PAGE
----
See, the argument has been that heterosexual people have a civil right in the form of marriage. But no heterosexual person has the right to force another to marry them. There are heterosexual people who never get married for that reason. So clearly, it’s hard to argue from that vantage point that heterosexual people have a civil right in marriage…if they cannot enforce that right.

If there is any civil right in the realm of marriage, it seems to be the civil right of divorce, come to think of it. In fact, the fact that the right to leave a marriage is pretty much a civil right kind of makes it such that marriage is not in fact a civil right because if you have the right to be married…then your partner leaving you would violate your civil rights. Since clearly such has never entered legal precedent to my knowledge, or has and has been quickly struck down, I can safely say that marriage is not in fact a civil right for heterosexual people.

So then, let’s say that the Supreme Court legalizes Gay Marriage, they would then make marriage a civil right.

At which point, Steve could sue Kate for discrimination.

Think about that.

One person could then essentially force another person to marry them because upon refusal they could lose everything in the ensuing court battle. After all, being single isn’t a civil right. One could say that the ability to not be forced into a marriage is a right we recognize…but that’s because an individuals right to self determination means one cannot be forced into contracts against one’s will. That’s pretty much the entire argument against forced marriages. But if you make marriage a civil right, you severely weaken, if not outright destroy, that argument.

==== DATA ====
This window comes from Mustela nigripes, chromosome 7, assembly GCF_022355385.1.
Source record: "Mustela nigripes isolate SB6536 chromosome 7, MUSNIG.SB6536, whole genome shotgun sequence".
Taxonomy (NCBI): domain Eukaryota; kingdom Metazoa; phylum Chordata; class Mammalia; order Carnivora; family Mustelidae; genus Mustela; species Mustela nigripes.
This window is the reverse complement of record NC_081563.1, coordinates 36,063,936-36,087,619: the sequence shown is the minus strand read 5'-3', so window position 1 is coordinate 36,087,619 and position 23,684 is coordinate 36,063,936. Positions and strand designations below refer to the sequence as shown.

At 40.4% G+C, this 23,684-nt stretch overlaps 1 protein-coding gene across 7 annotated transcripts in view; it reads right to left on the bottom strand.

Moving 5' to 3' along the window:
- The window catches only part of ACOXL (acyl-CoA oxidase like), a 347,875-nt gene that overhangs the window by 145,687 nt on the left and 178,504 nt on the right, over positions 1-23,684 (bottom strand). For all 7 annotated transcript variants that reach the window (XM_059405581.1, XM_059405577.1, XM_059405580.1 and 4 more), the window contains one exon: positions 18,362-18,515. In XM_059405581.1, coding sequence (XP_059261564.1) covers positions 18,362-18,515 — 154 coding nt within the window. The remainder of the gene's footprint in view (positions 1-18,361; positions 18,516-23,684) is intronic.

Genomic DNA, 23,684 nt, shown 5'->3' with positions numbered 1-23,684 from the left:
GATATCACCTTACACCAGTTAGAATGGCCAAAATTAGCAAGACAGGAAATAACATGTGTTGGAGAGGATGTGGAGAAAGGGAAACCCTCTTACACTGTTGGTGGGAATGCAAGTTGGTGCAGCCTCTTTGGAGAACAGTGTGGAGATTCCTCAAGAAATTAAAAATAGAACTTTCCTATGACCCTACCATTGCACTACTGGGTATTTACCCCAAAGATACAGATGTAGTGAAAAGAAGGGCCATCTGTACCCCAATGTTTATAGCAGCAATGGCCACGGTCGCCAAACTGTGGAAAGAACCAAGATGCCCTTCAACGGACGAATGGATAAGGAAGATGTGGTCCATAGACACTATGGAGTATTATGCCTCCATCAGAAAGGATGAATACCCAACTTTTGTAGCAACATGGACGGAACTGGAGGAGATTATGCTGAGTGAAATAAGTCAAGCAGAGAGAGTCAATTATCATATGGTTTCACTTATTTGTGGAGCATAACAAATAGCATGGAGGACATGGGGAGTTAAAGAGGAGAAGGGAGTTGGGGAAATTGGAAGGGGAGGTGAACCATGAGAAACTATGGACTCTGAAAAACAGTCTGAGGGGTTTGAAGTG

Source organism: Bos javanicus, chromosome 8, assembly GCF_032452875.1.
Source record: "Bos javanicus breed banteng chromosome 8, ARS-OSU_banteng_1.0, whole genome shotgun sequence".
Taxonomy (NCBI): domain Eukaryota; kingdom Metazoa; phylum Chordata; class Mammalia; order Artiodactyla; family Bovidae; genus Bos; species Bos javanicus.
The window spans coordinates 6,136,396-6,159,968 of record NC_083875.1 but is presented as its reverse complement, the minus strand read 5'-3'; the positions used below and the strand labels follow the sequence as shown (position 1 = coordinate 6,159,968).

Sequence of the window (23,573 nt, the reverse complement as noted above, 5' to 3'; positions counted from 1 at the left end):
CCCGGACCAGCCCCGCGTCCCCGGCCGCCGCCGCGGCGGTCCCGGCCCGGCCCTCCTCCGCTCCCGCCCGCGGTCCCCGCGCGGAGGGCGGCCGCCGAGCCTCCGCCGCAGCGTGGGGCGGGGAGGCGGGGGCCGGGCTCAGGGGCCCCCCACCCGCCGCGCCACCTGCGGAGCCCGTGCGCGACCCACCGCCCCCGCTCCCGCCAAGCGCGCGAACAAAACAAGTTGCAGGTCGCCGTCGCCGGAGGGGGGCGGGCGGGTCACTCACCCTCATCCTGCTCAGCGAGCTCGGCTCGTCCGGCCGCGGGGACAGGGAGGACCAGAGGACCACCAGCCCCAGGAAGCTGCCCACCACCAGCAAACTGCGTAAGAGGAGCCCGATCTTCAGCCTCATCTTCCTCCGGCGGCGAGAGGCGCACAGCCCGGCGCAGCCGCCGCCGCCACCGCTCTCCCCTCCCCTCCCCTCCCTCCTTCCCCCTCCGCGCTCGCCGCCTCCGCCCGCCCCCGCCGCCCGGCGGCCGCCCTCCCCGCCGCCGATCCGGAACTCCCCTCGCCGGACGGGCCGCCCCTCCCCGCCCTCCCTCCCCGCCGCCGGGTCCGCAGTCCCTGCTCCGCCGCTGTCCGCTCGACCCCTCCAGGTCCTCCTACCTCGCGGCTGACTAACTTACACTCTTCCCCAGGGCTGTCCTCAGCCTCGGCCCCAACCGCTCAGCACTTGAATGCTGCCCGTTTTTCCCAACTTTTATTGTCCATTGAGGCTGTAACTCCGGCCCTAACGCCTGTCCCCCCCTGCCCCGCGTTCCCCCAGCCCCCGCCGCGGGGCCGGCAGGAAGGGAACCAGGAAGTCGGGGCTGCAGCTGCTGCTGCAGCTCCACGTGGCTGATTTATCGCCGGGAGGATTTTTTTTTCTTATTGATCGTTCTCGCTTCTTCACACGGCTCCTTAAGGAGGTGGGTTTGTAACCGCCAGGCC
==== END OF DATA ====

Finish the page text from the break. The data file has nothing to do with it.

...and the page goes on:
And you do it, entirely because of the GLBT community.

Who have argued that an individuals objections to religious ceremonies they do not agree with is no excuse not to be forced into those ceremonies. You see, just because a Christian baker doesn’t support gay marriage is no excuse for him not to be forced to engage and support a Gay couple/individuals civil right to marriage. Any attempt to protect said baker has been maligned as homophobic and discriminatory. They’ve been working to make it such so that there are no legal protections to avoiding religious ceremonies you object too.

It’s hardly a step to then use the same argument on an individual who doesn’t want to get married to another. After all, the person they’re objecting too has the civil right to be married. Marriage is a religious ceremony. And since people are not allowed to discriminate in a way that violates the civil rights of another…you remove the word No from the vocabulary when it comes to marriage proposals. And arguing that “hey, i can’t be forced to perform in a religious ceremony I disagree with,” is out, so….

So, you can understand, this concerns me with claiming Marriage a civil right, or at least changing the present definition of marriage in terms of civil rights. Because as one of the Justices said (I think it was Kennedy) we are talking about changing a millennia old idea.

To make it even worse (or at least assholish) the Gay Marriage advocate lawyer (when asked about how changing the definition might lead to polygamy or other marriages being acceptable) the GLBT lawyer flat out stated “we don’t want those/recognize those forms of marriage.”

So, you know, fuck bi-people.

I’ll probably ramble on this more later